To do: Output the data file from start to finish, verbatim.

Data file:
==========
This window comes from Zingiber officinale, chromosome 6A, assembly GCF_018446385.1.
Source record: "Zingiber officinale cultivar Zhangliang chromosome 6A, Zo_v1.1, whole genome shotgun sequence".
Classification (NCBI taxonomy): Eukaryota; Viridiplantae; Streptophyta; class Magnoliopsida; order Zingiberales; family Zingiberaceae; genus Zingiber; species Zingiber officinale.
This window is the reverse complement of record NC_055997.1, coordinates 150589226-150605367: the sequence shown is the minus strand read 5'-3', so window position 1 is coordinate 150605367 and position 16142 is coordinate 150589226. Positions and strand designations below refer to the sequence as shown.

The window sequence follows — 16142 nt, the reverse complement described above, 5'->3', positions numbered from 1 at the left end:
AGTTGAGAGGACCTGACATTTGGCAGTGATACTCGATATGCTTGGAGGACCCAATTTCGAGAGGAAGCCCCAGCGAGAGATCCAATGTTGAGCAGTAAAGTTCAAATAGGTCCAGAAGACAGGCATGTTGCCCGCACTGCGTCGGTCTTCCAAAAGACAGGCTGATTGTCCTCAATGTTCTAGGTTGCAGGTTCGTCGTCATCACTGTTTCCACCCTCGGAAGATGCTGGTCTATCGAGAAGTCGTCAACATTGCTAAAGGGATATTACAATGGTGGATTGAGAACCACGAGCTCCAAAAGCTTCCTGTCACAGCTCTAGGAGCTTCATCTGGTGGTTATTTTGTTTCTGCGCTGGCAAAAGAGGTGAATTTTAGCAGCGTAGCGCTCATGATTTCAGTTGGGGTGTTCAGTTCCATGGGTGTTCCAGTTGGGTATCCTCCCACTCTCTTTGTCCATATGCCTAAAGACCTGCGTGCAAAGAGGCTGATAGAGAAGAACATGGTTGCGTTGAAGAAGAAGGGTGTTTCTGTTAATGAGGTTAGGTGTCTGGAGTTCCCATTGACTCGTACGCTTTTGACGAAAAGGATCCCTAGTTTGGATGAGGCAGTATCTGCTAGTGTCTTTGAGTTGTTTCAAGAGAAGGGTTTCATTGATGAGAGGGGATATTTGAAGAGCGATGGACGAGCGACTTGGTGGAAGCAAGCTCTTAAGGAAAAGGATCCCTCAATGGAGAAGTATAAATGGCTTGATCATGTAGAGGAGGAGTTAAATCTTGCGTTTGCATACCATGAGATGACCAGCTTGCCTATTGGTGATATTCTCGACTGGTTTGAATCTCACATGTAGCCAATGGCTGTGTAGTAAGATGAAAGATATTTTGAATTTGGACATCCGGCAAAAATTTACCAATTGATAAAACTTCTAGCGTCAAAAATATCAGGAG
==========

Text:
This window comes from Zingiber officinale, chromosome 6A, assembly GCF_018446385.1.
Source record: "Zingiber officinale cultivar Zhangliang chromosome 6A, Zo_v1.1, whole genome shotgun sequence".
Classification (NCBI taxonomy): Eukaryota; Viridiplantae; Streptophyta; class Magnoliopsida; order Zingiberales; family Zingiberaceae; genus Zingiber; species Zingiber officinale.
This window is the reverse complement of record NC_055997.1, coordinates 150589226-150605367: the sequence shown is the minus strand read 5'-3', so window position 1 is coordinate 150605367 and position 16142 is coordinate 150589226. Positions and strand designations below refer to the sequence as shown.

The window sequence follows — 16142 nt, the reverse complement described above, 5'->3', positions numbered from 1 at the left end:
AGTTGAGAGGACCTGACATTTGGCAGTGATACTCGATATGCTTGGAGGACCCAATTTCGAGAGGAAGCCCCAGCGAGAGATCCAATGTTGAGCAGTAAAGTTCAAATAGGTCCAGAAGACAGGCATGTTGCCCGCACTGCGTCGGTCTTCCAAAAGACAGGCTGATTGTCCTCAATGTTCTAGGTTGCAGGTTCGTCGTCATCACTGTTTCCACCCTCGGAAGATGCTGGTCTATCGAGAAGTCGTCAACATTGCTAAAGGGATATTACAATGGTGGATTGAGAACCACGAGCTCCAAAAGCTTCCTGTCACAGCTCTAGGAGCTTCATCTGGTGGTTATTTTGTTTCTGCGCTGGCAAAAGAGGTGAATTTTAGCAGCGTAGCGCTCATGATTTCAGTTGGGGTGTTCAGTTCCATGGGTGTTCCAGTTGGGTATCCTCCCACTCTCTTTGTCCATATGCCTAAAGACCTGCGTGCAAAGAGGCTGATAGAGAAGAACATGGTTGCGTTGAAGAAGAAGGGTGTTTCTGTTAATGAGGTTAGGTGTCTGGAGTTCCCATTGACTCGTACGCTTTTGACGAAAAGGATCCCTAGTTTGGATGAGGCAGTATCTGCTAGTGTCTTTGAGTTGTTTCAAGAGAAGGGTTTCATTGATGAGAGGGGATATTTGAAGAGCGATGGACGAGCGACTTGGTGGAAGCAAGCTCTTAAGGAAAAGGATCCCTCAATGGAGAAGTATAAATGGCTTGATCATGTAGAGGAGGAGTTAAATCTTGCGTTTGCATACCATGAGATGACCAGCTTGCCTATTGGTGATATTCTCGACTGGTTTGAATCTCACATGTAGCCAATGGCTGTGTAGTAAGATGAAAGATATTTTGAATTTGGACATCCGGCAAAAATTTACCAATTGATAAAACTTCTAGCGTCAAAAATATCAGGAG